Moving into your first grownup (or at least, off-campus) apartment means two things:1) hoping your parents will be co-signers on your lease, and2) figuring out how to afford furniture that actually makes you feel like an adult. Now, I’m not knocking an IKEA trip to round out the essentials. But don’t be afraid to think outside the Swedish retailer box when it comes to inexpensive home decor that’s also stylish.
In 2017, more and more men care about their appearance than ever before—and maybe more importantly, they feel permitted by society to care without shame or embarrassment. Much of that sense of permission is wrapped up in the rise of menswear blogs and magazines chronicling male celebrities’ shopping habits and skincare routines like a grocery list. “Get Ryan Reynolds’ haircut! Steal Idris Elba’s winter style!”Style Girlfriend has been a willing participant in, and active supporter of, that shift.
When it comes to clothes, it’s theÂ little things that make a big difference. Maybe it’s the time I spent as “visual merchandiser” for Abercrombie & Fitch in college, aka, mannequin dresser. There were books – literally huge binders – you’d get from HQ every time the displays on the tables and at the front of the store had to be changed. Every detail was called out and explained how to do just soÂ – every cuffed pant, every rakishly thrown open collar, every layered bracelet.
Muck Rack makes it simple to find people, tweets, or articles that mention any name, keyword, company, hashtag etc. We've compiled this guide to help you make the most of your search.
Selecting a term
Start searching tweets, articles from media outlets, articles mentioned in tweets, journalists'
names, titles and bios with some suggested searches:
Companies or Topics (e.g. iPhone, Microsoft)
Phrases (e.g. "cloud computing") — use quotes to keep the terms together
Twitter handles (e.g. @username) — returns those who have mentioned or replied to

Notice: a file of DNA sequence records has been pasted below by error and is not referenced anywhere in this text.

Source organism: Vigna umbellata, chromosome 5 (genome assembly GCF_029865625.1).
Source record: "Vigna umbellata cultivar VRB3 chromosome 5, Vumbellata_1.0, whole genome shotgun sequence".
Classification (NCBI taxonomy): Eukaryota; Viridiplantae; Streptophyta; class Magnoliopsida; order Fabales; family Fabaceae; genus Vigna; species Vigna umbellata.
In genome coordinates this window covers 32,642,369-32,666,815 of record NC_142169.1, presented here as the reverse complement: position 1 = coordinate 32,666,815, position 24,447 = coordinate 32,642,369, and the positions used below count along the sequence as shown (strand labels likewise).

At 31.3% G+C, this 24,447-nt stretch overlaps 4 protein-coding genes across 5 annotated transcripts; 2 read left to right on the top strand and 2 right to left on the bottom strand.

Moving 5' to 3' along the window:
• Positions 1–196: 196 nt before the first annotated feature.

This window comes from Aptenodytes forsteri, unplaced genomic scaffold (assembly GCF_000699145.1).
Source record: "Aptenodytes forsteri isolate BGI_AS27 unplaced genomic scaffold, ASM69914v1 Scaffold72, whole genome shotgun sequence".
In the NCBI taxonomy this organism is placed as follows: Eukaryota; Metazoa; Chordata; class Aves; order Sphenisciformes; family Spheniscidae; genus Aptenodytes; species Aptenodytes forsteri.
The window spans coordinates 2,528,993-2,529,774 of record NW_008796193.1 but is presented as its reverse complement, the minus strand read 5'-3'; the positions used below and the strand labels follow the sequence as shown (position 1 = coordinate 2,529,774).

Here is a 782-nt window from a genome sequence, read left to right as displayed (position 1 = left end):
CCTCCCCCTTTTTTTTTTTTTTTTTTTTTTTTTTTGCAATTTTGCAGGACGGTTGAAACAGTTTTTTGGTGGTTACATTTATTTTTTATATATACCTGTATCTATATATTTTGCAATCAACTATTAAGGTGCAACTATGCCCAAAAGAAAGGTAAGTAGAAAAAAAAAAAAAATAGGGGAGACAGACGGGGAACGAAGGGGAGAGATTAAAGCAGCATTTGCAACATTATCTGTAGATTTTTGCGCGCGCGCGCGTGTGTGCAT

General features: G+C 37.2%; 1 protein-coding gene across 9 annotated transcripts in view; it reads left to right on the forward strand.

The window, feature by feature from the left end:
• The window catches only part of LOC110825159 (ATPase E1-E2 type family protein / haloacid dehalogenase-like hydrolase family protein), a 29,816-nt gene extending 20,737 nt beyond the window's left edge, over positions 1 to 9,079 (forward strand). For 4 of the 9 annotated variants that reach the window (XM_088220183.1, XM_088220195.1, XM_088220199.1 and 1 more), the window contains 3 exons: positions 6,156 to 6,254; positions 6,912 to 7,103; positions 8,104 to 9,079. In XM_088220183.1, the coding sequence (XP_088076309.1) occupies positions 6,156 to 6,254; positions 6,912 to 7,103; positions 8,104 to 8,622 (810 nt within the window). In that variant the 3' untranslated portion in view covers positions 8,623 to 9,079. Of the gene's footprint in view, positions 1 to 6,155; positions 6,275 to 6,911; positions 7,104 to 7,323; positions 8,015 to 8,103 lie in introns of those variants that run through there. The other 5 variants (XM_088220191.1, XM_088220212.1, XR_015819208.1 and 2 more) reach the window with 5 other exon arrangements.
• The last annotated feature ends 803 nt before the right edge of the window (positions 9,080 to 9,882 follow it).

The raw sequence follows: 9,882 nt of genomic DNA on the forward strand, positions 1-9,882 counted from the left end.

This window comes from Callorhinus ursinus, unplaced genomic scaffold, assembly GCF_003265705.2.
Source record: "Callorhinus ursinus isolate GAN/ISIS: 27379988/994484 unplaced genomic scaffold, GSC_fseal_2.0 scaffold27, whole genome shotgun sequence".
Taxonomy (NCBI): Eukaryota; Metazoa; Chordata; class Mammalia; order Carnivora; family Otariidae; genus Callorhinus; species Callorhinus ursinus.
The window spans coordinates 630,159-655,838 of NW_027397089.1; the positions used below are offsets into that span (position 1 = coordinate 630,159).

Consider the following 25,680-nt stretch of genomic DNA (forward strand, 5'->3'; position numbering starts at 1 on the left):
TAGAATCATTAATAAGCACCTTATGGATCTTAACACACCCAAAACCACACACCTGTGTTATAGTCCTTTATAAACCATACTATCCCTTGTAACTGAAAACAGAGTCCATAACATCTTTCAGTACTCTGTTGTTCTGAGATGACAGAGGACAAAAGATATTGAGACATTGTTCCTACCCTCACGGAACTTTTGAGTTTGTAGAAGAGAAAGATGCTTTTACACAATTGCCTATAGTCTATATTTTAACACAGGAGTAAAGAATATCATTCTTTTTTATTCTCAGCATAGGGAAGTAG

Names (e.g. "David Pogue")
Hashtags (e.g. #sxsw, #london2012)
Bio details (e.g. vegan, Olympics, father)
Muck Rack's Advanced Search allows for many boolean operators.
Find results that mention multiple specified terms, use AND or
+. For example, ensure each result contains both Elon Musk and Mark Zuckerberg by
searching Obama AND Romney or Obama + Romney.
Use the operators OR or , to broaden your search when you'd like either of
multiple terms to appear in results. (This is the default behavior of our search when no operators
are used.) For example, search for democrat OR republican to find results that refer to
Democrats and/or Republicans.
Use NOT or - to subtract results from your search. For
example, searching Disney will yield results about the Walt Disney Company as well as Walt Disney
World Resort. To exclude mentions of Disney World, search for Disney -World or Disney
When using one of these operators with a phrase, enclose it in quotation marks. For example, you can
find results about smartphones excluding Apple's iPhone 4S by searching smartphone -"iPhone
Exact case matching or punctuation
If you're searching for a brand name or keyword that relies on specific punctuation marks or capitalization, you can
find results that match your exact query by adding matchcase: before the keyword you're searching for, like matchcase:E*TRADE .
Use parentheses to separate multiple
boolean phrases. For example, to find journalists talking about having fun in Disney World or
Disneyland, search for ("disney world" OR disneyland) AND fun.
An asterisk can be used to search for any variation of a root word truncated by the asterisk. For example, searching for admin* will return results for administrator, administration, administer, administered, etc.
A near operator is an AND operator where you can control the distance between the words. You can vary the distance the near operation uses by adding a forward slash and number (between 0-99) such as strawberries NEAR/10 "whipped cream", which means the strawberries must exist within 10 words of "whipped cream".